Feb 19, 2017
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#11
First, I am an old coot,tech dummy. I have used mine for a month now. It works great for me. I have learned tons about my reloads.Weather and light not an issue. I can use with several rifles with out going in front of firing line. No interference with a shooter sitting about 4 feet away. I hated putting up screens and fooling with them and having the whole set up stop working as lighting changed over a shooting session. Costs a bunch, but hours at the reloading bench, $$ for Lapua brass, Berger bullets, big$ glass, wth is another big chunk of change:p

big boys have expensive toys.
 

Lowlight

HMFIC of this Shit
Staff member
Apr 12, 2001
27,209
2,927
113
Base of the Rockies
www.snipershide.com
#12
Numbers are the same, you won't see better results vs the MagnetoSpeed

The Unit is Fragile ... now I consider it too fragile to both with. yesterday the wind knocked my unit over again, less than 1ft off the ground and it broke a second time. Parts inside rattling, and the blue light is blinking. The first time the wind knocked it off my car, then it fell 3ft and broke. This time it was on the tripod on the ground, and it broke. Plus my ground is dirt.

If you shoot suppressed, it's picky, if you shoot around others it will give you false readings and force you to reset it manually. The extra distance it reads is not helpful, it's just there. Eats batteries as someone else noted, external power can damage it too if you don't use the right one.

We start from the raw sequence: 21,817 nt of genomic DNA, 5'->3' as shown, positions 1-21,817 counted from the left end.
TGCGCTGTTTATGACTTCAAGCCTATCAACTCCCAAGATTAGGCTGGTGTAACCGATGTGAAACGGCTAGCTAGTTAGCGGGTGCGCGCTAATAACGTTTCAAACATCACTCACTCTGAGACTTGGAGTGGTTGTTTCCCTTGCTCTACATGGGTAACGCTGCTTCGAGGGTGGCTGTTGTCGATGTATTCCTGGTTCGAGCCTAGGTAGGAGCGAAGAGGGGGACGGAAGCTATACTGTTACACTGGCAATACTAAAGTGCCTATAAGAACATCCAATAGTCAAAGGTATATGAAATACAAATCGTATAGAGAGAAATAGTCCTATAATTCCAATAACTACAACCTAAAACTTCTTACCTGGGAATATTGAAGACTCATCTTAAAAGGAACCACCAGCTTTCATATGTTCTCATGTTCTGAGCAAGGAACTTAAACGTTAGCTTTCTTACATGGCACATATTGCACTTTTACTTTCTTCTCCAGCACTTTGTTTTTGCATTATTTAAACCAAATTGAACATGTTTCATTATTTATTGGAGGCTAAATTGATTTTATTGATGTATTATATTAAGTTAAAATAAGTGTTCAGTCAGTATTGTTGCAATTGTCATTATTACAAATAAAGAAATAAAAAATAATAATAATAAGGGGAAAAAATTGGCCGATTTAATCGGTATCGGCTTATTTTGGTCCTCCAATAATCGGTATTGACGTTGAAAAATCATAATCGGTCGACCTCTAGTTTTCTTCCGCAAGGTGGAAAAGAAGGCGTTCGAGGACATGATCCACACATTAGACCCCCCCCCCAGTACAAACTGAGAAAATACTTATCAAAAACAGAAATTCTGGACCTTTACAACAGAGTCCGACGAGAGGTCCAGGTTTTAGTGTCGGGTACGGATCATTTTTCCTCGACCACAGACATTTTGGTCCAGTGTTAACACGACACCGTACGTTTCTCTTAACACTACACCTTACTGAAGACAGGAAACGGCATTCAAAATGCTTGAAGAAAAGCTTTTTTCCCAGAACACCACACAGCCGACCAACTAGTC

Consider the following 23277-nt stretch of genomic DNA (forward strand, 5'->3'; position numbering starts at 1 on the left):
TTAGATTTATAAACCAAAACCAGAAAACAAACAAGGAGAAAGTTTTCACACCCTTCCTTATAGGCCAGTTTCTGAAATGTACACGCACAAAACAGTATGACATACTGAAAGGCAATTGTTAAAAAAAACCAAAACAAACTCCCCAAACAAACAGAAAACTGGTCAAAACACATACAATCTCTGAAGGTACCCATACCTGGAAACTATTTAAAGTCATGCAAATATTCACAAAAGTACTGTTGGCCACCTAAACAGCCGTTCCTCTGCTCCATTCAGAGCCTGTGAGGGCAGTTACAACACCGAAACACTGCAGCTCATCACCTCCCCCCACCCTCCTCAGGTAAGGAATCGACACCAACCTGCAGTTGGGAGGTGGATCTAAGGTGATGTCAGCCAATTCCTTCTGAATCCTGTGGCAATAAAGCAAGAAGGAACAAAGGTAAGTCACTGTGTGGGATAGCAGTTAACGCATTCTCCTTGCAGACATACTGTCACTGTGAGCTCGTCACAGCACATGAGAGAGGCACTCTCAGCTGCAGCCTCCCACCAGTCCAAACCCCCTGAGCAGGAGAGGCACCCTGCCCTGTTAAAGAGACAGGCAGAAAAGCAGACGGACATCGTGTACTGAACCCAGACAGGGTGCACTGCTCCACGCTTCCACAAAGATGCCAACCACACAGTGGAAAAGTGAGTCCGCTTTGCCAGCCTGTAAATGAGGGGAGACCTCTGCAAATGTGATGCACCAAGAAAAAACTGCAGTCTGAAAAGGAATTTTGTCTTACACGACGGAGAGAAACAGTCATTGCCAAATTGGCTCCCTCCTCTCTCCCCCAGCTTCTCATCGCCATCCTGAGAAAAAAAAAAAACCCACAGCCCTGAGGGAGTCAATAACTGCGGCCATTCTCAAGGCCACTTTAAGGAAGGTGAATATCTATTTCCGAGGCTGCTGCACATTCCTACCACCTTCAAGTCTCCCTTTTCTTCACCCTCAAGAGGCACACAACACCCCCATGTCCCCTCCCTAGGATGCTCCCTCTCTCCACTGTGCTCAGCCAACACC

I like the unit to set it and forget it, but now I am just tired of it. A field device you cannot use in the field
 
Likes: Max
Feb 13, 2017
330
11
18
Colorado
www.bambooflyrods.com
#13
I had one for a few months and then it stopped reading. They refurbished it and same thing. They sent me a new one and the same thing. Something changed where I shoot and we never figured it out. I shoot at the same range and from the same bench consistently and something just happened. I've just kept using my MagnetoSpeed and it just plain works. I really wished the LabRadar worked out for me.
 
Feb 21, 2017
19
1
3
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Gilbert AZ
#15
Where have you found the location compared to the muzzle for braked and not braked rifles? I've only made it out once with mine so far. It triggered great with my braked 6.5cm but had problems with the other rifle. Other than that the only problem I had was forgetting to rearm it prior to shooting another string. I'm thinking about placing it directly under the muzzle as most of my shooting is from a bench anymore do to bad neck and shoulders.
 
Feb 13, 2011
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Brownsville, Tx
#16
If you want to mess with it, it can be made to work well

If you just want to be able to shoot near others, suppressed, not finicky and eliminate a headache.

Get something else, not worth the $500 and all the Tylenol you'll need.


Sent from my iPhone using Tapatalk
 
Sep 6, 2006
2,386
544
113
Southern California
#17
If you want to mess with it, it can be made to work well

If you just want to be able to shoot near others, suppressed, not finicky and eliminate a headache.